Kids Will Work for Money: Commission-based Chores

Jan 12

About a year ago, I implemented a new chore system for our household.  Determined to get my kids to learn the value of hard work, I developed a commission-based chore schedule.  I was sick of begging them to set the table, practice piano, or do homework.  Even worse, I was fed up with the shrill battle cry that erupted from my lungs when they ignored my multiple requests. 

I’d considered starting an allowance for each of them, but my inner voice of reason taunted me with names like schmuck, sucker, push-over.¬† Did I really think that folding a¬†crisp five dollar bill into my kids’ unwashed hands every week would suddenly compel them to leave the bathroom sink gleaming after brushing their teeth, or set polished silverware over folded napkins in preparation for dinner?¬† Free money.¬† That’s precisely what they would think¬†- a concept they¬†learned after continously watching Mom and Dad slip a magic card into a money-making machine that spat out twenty dollar bills.¬† Who needs to work when there are machines like that around?

It was important to teach them a direct connection between work and earnings.¬† You work – you make money.¬† Given my lack of confidence in my ability to enforce daily duties on my children, I decided to give them the opportunity to make money based on their own individual efforts.¬† For every duty they completed, I stuck¬†a gold star (well, my initials, actually) into a box beside their name.¬† At my current rate, they earn whole dollar for every six initials they receive.¬† It’s not a lot of money, but it allows them the freedom to buy a book or video game every couple of months as reward for their efforts.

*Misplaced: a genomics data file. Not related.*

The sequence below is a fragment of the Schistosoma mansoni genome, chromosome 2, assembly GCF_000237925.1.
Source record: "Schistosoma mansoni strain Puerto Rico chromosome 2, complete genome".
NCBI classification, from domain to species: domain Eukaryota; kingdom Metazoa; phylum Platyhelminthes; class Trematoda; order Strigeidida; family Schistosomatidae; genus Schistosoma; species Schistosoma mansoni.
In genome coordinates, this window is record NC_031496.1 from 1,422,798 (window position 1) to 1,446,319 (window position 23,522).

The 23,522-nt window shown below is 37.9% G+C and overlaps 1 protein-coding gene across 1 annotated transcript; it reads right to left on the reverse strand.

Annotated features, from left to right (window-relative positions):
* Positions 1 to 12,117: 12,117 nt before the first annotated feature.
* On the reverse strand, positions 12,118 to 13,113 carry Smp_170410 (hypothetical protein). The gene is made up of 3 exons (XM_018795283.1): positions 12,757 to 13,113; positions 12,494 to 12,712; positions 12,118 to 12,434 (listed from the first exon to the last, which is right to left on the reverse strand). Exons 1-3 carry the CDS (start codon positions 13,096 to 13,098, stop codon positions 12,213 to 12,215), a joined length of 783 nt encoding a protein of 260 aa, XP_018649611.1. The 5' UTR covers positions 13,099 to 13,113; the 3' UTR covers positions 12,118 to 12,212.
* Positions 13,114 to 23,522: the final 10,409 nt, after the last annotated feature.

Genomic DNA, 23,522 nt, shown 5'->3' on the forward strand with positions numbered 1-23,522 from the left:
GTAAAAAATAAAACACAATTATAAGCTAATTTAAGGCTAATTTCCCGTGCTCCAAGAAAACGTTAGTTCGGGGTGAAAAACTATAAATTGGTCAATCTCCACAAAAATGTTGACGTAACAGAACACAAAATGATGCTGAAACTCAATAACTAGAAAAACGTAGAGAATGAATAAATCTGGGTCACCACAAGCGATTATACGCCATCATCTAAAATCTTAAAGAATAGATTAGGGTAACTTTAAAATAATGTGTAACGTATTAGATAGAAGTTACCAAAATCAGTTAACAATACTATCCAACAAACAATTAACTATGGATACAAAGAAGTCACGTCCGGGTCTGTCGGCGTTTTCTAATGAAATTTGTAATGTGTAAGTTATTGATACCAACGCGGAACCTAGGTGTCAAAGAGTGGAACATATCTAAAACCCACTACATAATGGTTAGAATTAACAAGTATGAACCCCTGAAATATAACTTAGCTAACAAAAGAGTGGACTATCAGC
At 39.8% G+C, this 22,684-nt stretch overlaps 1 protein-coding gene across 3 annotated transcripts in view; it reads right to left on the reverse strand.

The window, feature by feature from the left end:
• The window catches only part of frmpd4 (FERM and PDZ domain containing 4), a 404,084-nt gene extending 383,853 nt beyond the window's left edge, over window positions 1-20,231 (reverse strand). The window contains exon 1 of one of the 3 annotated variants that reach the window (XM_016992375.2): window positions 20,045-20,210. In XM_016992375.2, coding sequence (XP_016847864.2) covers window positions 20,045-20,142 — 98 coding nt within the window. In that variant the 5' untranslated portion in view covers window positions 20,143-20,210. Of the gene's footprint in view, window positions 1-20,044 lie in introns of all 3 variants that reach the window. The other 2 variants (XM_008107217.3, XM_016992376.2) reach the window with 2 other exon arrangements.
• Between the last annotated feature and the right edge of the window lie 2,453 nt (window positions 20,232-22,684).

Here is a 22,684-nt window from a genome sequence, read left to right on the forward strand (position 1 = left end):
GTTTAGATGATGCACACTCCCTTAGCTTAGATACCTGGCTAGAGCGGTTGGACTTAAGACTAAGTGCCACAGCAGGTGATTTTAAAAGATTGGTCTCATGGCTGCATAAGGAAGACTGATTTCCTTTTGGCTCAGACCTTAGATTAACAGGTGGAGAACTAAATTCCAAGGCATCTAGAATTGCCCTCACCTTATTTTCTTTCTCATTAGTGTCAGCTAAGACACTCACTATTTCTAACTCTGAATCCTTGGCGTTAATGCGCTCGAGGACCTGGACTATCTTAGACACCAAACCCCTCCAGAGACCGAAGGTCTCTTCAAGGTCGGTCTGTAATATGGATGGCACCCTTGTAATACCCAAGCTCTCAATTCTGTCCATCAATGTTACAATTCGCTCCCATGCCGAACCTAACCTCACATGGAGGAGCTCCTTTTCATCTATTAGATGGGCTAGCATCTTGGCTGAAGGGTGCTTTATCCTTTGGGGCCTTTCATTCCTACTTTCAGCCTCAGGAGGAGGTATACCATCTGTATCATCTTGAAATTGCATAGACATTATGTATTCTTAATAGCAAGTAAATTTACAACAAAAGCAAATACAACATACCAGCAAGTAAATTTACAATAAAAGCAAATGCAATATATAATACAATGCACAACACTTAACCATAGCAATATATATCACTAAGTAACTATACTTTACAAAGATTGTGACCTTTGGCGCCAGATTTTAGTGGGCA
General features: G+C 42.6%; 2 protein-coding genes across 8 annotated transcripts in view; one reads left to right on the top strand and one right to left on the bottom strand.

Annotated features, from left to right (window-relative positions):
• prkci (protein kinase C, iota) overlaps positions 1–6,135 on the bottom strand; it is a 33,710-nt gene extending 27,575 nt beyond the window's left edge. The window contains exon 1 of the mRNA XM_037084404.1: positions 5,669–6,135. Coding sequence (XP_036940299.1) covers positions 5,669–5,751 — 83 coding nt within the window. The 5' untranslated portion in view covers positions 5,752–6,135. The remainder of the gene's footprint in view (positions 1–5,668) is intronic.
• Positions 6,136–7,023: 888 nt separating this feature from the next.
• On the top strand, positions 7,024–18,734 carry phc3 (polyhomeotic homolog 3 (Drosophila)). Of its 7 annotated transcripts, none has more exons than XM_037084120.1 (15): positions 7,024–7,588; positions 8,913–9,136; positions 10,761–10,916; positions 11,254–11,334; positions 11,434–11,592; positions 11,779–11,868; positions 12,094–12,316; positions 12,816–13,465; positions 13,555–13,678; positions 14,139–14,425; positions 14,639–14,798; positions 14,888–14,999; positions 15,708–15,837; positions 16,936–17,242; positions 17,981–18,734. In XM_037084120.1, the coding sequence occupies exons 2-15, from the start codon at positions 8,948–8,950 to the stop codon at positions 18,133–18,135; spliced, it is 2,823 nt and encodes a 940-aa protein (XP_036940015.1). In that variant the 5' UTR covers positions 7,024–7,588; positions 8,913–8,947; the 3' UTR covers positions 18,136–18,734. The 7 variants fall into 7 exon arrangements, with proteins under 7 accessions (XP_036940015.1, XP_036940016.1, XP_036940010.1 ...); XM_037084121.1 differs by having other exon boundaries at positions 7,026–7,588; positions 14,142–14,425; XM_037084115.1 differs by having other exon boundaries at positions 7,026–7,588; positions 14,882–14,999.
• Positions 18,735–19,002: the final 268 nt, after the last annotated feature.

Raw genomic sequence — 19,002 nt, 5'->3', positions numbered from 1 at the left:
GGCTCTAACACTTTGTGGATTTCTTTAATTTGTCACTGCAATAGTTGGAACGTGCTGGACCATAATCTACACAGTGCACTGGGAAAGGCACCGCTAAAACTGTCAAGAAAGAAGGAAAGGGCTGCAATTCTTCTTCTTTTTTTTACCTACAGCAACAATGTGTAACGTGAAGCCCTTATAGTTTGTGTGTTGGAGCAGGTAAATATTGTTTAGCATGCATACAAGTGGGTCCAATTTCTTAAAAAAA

On a really good week, my oldest son will earn up to¬†twenty of my monetary signatures (his chores include doing homework and practicing piano).¬† On a slow week, he may earn only ten.¬† My youngest earns the least amount of money because – surprise – the least is expected of him.¬† The system works at its best when the kids have decided they want to purchase something.¬† Those days, I can hardly come up with enough chores¬†to rack up the dollars or, er, quarters.¬† Recently, all three boys pooled their points to purchase a Wii game.¬† It’s a good thing, too, because I would have definitely nixed the plans if they’d not had their own means of paying.¬†

While I still perform the bulk of the household chores, I’ve accomplished what I set out to do – teach my children that money does not, in fact, materialize if it we just wish it so.¬† It is earned.¬† They understand that if they want to accumulate more money, they need to put in more effort.¬† So if they’d rather play Wii than help clean, they’d better be prepared to play the same old games until next Christmas – when Santa’s feeling generous.

A full explanation of the system is at http://porridgereport.com/2009/02/27/commission-based-chores-for-your-kids/

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One comment

  1. Kimberly /

    This reminds me of the Dave Ramsey system, free. I love it.

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